Which is Better Blender Or Maya?
Blender is the free and open source and 3D computer graphics software toolset developed by Blender Foundation. It supports the entirety of the 3D pipeline—modeling, rigging, animation, simulation, rendering, compositing and motion tracking, even video editing and game creation. It is available on Windows, Mac OS, and Linux.
Which is Better Blender Or Maya?
Maya is an incredibly powerful program that makes it possible for you to texture, render, model and run simulations and animate. While blender lives in Maya’s shadow. This does not imply that the Maya program is more ideal than blender. Blender is more intuitive in some areas. In the end, no matter what application you use, it will come down to the artist and the artistic talent. You can likely design the exact same asset, animation or render in either Maya or Blender. However, Blender has some areas that are solely more intuitive than Maya. There are features and shortcomings to every 3D application, some do things better than others. Here are some of the exceptional capability in Blender that might aid to speed up your workflow or simply make a task simpler. Blender is not better than Maya, each application can do certain things better than the other.
3D applications are very perplexing programs, so anytime you can get a bit simplicity into the mix it’s always a good thing. Blender is able to make the rendering process just a little bit easier for rendering out animation or a series of frames. If you’ve ever tried rendering out animation in Maya for the first time it’s quite the method.
First, you need to make certain you get the accurate frame/animation extension set or it may not work correctly, as well the as the correct camera selected. Your first thought would be to search around the render settings for something like “Render Image Sequence” or “Render Animation”, but there is no such setting. Rather, you need to make sure you’re in the render menu set and there you’ll find the Batch Render option which is code for “Render Image Sequence”.
Having the render animation button in an entirely separate menu than the render configurations can be a bit complicated at first. Rendering an animation in Blender is much easier. In the render settings, you have two choices: “Render Active Scene” and “Render Anim”. It’s pretty self-explanatory which key does what. You still have all the alternatives you ‘d expect, like which frame number to start and end on, resolution, file format, etc. It’s just more logical and easier to understand the setup. Both 3D applications are powerful and both have their strong areas.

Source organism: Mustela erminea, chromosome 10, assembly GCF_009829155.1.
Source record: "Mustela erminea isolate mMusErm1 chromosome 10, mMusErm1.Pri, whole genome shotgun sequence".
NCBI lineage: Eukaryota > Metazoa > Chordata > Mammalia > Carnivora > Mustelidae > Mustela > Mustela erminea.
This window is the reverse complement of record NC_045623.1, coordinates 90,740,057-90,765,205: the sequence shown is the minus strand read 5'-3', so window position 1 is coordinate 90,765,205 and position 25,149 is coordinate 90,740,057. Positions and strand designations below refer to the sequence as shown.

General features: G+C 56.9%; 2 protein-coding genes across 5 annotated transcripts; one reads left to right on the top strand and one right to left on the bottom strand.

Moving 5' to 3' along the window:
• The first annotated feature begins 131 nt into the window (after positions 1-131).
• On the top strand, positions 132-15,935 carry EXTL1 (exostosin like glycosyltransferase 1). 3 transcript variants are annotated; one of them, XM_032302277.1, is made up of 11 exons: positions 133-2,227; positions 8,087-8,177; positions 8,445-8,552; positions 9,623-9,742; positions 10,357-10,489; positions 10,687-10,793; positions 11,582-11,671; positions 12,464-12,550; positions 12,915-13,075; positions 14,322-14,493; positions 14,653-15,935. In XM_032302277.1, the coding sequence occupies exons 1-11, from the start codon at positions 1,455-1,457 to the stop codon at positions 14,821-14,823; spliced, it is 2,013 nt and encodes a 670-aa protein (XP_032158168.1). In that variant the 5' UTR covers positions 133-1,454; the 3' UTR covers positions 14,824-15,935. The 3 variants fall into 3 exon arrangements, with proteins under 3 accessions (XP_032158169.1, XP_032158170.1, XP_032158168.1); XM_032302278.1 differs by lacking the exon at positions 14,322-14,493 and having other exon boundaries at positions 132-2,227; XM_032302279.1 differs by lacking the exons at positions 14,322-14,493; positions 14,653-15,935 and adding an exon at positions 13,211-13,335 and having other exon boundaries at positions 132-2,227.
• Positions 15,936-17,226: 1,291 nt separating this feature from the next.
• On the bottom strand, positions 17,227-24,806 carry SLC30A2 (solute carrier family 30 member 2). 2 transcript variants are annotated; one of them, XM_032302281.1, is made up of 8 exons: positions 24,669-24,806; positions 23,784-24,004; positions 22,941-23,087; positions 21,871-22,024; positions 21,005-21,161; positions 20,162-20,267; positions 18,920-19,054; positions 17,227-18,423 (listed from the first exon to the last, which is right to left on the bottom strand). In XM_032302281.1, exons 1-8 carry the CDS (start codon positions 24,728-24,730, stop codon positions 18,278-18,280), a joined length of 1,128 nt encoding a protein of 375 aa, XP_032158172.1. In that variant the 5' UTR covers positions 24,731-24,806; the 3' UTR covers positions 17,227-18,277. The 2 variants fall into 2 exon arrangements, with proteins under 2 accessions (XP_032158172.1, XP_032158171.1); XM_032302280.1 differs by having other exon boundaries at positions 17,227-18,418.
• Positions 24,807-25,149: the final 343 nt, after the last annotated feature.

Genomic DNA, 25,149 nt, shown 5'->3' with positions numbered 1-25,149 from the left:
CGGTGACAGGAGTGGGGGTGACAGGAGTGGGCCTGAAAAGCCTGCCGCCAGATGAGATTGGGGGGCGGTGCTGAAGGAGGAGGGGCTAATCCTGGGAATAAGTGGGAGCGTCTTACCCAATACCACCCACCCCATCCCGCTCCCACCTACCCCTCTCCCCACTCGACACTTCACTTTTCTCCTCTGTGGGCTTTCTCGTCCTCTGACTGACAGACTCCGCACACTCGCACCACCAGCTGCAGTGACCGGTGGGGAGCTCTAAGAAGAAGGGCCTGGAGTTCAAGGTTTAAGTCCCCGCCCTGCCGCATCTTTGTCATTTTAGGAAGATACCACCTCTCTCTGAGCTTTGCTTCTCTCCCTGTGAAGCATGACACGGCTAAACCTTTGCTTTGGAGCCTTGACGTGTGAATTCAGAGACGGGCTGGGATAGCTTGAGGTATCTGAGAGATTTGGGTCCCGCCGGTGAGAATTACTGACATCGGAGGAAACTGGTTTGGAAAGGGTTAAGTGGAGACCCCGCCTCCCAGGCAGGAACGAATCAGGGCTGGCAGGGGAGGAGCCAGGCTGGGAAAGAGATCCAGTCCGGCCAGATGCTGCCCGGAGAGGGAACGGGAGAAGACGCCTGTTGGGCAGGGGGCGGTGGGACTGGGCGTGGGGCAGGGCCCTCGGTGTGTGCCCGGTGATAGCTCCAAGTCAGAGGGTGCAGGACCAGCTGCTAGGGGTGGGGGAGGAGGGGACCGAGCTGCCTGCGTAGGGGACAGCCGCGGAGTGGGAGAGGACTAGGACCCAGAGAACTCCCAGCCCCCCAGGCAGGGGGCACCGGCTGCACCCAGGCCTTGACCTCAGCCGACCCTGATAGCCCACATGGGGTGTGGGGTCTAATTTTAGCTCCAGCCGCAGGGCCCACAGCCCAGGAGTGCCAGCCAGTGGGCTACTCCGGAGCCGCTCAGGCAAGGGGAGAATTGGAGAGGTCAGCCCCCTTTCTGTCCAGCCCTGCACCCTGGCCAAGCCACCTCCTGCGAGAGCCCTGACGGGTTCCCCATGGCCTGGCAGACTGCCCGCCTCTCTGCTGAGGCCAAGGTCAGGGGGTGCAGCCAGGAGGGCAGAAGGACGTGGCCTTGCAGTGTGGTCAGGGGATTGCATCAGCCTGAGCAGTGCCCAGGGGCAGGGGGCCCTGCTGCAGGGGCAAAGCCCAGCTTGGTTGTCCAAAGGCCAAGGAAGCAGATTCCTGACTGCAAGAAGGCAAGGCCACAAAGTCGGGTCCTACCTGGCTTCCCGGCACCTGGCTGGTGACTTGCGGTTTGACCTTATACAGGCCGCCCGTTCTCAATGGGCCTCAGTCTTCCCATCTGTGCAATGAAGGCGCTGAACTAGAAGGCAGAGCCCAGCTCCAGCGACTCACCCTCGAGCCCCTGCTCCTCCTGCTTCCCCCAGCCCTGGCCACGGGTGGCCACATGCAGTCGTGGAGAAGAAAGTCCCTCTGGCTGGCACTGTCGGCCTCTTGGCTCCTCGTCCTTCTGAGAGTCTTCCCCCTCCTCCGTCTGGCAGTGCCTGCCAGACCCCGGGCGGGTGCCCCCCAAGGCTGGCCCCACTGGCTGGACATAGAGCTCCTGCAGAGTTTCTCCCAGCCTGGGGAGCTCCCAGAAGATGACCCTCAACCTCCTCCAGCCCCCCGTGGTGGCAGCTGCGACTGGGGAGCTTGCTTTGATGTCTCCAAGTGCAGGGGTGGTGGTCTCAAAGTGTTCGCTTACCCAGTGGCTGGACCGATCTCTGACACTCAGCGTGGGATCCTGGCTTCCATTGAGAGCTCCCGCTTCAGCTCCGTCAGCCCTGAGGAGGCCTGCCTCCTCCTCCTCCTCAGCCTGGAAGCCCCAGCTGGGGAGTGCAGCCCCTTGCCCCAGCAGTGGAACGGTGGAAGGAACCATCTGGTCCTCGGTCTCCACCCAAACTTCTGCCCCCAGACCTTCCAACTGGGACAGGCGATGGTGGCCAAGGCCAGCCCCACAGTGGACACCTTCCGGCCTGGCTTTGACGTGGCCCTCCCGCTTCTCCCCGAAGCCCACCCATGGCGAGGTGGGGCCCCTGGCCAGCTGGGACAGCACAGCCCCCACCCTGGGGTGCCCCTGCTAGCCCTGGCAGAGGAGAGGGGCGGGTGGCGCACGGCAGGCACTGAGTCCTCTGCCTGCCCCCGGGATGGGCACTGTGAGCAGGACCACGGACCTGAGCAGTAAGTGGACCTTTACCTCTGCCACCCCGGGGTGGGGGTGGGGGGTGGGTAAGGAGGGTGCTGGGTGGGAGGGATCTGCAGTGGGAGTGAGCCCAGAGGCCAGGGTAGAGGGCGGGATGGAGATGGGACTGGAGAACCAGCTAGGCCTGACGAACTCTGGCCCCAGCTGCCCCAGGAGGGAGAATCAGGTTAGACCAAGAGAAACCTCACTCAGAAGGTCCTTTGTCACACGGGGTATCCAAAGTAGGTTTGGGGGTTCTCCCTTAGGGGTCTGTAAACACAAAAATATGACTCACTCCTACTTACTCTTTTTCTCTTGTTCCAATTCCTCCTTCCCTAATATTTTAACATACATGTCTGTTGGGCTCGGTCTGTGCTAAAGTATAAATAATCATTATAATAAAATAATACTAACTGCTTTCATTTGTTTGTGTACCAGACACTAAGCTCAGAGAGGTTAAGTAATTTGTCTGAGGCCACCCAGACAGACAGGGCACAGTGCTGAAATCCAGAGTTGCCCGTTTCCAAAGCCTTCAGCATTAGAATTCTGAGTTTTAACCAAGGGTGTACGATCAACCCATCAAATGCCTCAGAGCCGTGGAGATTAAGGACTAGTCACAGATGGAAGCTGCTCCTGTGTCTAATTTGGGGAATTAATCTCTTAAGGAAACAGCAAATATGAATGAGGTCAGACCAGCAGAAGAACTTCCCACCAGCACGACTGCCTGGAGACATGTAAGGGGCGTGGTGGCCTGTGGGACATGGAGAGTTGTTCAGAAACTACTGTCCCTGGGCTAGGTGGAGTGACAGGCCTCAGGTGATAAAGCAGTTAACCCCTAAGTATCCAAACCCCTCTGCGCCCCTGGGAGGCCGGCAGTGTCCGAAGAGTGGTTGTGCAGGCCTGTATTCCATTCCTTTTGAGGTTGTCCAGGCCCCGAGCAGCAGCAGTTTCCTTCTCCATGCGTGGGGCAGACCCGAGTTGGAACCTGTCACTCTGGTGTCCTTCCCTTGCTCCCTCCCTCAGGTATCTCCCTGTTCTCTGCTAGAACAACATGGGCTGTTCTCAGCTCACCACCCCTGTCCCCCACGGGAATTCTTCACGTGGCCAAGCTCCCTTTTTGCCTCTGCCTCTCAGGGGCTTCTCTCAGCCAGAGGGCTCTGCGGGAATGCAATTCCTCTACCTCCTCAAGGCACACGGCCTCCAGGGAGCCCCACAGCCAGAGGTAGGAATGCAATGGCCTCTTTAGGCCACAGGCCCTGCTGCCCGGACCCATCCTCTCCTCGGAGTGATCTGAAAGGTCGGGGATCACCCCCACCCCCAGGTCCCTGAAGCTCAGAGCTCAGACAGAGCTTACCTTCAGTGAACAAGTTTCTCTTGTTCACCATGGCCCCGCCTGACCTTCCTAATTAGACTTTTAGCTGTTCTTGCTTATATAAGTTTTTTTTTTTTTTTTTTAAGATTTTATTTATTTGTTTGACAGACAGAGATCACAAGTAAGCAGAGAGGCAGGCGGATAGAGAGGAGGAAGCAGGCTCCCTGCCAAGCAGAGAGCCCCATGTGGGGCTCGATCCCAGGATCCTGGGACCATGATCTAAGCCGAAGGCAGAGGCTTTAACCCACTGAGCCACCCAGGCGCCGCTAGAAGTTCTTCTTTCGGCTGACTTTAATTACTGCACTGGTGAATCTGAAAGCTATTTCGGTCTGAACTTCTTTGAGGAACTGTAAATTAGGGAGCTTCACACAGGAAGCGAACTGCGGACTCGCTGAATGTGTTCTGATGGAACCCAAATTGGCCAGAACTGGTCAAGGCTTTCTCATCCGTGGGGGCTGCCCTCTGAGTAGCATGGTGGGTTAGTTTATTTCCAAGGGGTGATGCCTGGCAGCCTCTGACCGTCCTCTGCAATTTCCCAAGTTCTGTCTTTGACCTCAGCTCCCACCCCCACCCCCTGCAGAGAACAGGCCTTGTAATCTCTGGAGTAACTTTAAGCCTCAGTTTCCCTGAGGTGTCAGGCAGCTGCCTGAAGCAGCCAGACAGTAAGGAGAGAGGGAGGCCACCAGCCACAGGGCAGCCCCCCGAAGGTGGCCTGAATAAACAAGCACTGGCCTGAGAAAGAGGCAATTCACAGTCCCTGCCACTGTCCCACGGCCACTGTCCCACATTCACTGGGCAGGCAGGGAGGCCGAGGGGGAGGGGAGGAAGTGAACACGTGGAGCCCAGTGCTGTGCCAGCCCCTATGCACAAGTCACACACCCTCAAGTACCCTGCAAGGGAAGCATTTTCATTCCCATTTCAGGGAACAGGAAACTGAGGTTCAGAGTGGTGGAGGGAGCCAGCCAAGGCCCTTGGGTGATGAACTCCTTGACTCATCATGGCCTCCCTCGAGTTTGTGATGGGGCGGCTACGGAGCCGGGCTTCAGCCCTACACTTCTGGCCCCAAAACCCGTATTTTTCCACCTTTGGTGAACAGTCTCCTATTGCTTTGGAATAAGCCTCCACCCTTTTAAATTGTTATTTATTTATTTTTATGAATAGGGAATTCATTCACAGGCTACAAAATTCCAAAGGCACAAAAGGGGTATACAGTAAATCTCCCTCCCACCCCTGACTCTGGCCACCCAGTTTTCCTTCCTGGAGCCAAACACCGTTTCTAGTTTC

As a 3D modeler, you’ll certainly like this about Blender and it just might free up some of the frustrations you’ve had when trying to select objects. You can pick edges, vertices or faces you first must set the object to Edit Mode. This is the same as going into Edit Mode by clicking F8 in Maya. The great thing about turning on Edit Mode for an object is that Blender keeps that distinct piece of geometry the only thing selectable. If you’re not quite sure of what benefit this brings as a modeler, let’s look at an example you’ve possibly run into a few occasions. Let’s say you’re updating a complicated character with a lot of different armor pieces and you’re manipulating the vertices on the character’s face. You try and select a few vertices next to the ear and you accidentally select the shoulder guard and suddenly you’re taken out of edit mode on the face and now you’re in object mode with the shoulder guard selected, or you’re still in Edit Mode only with the wrong geometry selected. This can become a problem, especially when you get into more complex 3D characters or objects where selection becomes an even tougher task because there are so many different elements overlapping with each other. Of course, you can always detach the objects that you want to work with, but this is an extra task and depending on the circumstance, you may want to have all of your objects visible to make the correct changes. In Blender, when you’re in Edit Mode, you stay in Edit Mode until you go back into Object Mode for that specific material. This can be really helpful when working with a very complicated scene.
Here’s a simple tutorial if you are interested to create a short project. Check out the TUTORIAL – Create a toon city with Blender and Photoshop.